Sunday, June 23, 2013

Writings from 2011: Considering the Constitution and Slavery

I have heard a number of people complain and condemn the Constitution of the United States for permitting and even safe-guarding the institution of slavery for the following 20 years. 'Surely this is proof that the Founding Fathers weren't nearly as great as people claim!' 'Of course they'd protect it - look how many were slave-owners themselves?!' I've often wondered if those people have ever actually given the situation any serious thought.

While I wonder if people recognize how many different forms slavery can take, it is true that the idea of slavery is hated by many in this modern day. There were even some who hated it back then. But slavery was also part of their culture just as it has been across cultures from the beginning of written histories. And it provided the basis of economy for the southern colonies.

Then consider that these colonies had temporarily joined forces with each other to fight off their mother country and claim their own freedom. Against all odds. It was not an easy fight. And war weakens all who participate. Some might even consider the colonies ripe for the picking.

The only way to ensure their hard won freedom would be maintainable was to band together and form an alliance of sorts. They created an early version of the united States and a simple authority system to direct any combined armies should it become necessary. But they ran into trouble pretty quickly. Because the states were, in essence, individual countries with their own right to rule, there was no legal means to gain funding for the simple allied government or military force.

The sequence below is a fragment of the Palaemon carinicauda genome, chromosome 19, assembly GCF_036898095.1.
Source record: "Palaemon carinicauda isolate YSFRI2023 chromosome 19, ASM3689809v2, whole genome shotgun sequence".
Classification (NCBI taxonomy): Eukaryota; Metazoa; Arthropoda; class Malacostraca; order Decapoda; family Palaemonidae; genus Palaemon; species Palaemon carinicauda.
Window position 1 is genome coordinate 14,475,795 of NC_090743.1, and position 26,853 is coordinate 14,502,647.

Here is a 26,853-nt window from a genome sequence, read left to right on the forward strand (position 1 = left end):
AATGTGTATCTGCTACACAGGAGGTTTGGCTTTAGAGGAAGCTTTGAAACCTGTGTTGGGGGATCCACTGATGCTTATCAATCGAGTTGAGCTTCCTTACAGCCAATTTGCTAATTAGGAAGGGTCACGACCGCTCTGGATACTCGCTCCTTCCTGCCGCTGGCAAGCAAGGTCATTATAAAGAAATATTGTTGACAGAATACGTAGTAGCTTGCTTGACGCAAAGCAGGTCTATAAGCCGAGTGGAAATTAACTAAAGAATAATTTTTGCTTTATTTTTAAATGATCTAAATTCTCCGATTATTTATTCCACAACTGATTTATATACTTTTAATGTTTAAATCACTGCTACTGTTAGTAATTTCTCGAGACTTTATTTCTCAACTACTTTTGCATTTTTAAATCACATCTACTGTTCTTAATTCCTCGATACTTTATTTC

The conventions met because some leaders from each state saw the problem and sought to fix it. Many of the states had little interest but those who did participate had two basic purposes. One - to determine if a better alliance, or union, was possible; two - to protect the interests of their nation-state if it was.

Perhaps it is becoming clearer what problems the situation of slavery presented. Every other element of the agreement we now call the Constitution was debated into the ground. Managing to hammer out every detail to the approval of such different governing bodies was a miracle in and of itself, especially as it was hand-crafted to try to prevent all the troubles they had faced as colonies and before. No government in their existence was like it. They were breaking completely new ground and their greatest minds were giving their all to try to make it work.

But had the issue of slavery been forced, it would have failed. It was too divisive. 80 years later it nearly tore our country in two. Moral or not, had that judgment been required then, there would have been no United States. Instead, the drafters of the Constitution tabled it for 20 years ensuring at least that much time to solidify the nation.

It was not an easy process getting the Constitution approved by the people of the separate states. Many approved of it only on condition that a bill of right be added. These amendments are, in essence, the post-script.

I do not speak to the roughly 60 years after 1808, before the Civil War, when slavery was legally addressable. Those for and against it were active during that time period. You are free to judge how you will. It is my belief, however, that the Founders recognized that their culture was not yet ready to handle that issue. Their own personal positions aside, they instead focused on what they could do, giving us a solid political foundation and framework. For that, I am grateful.

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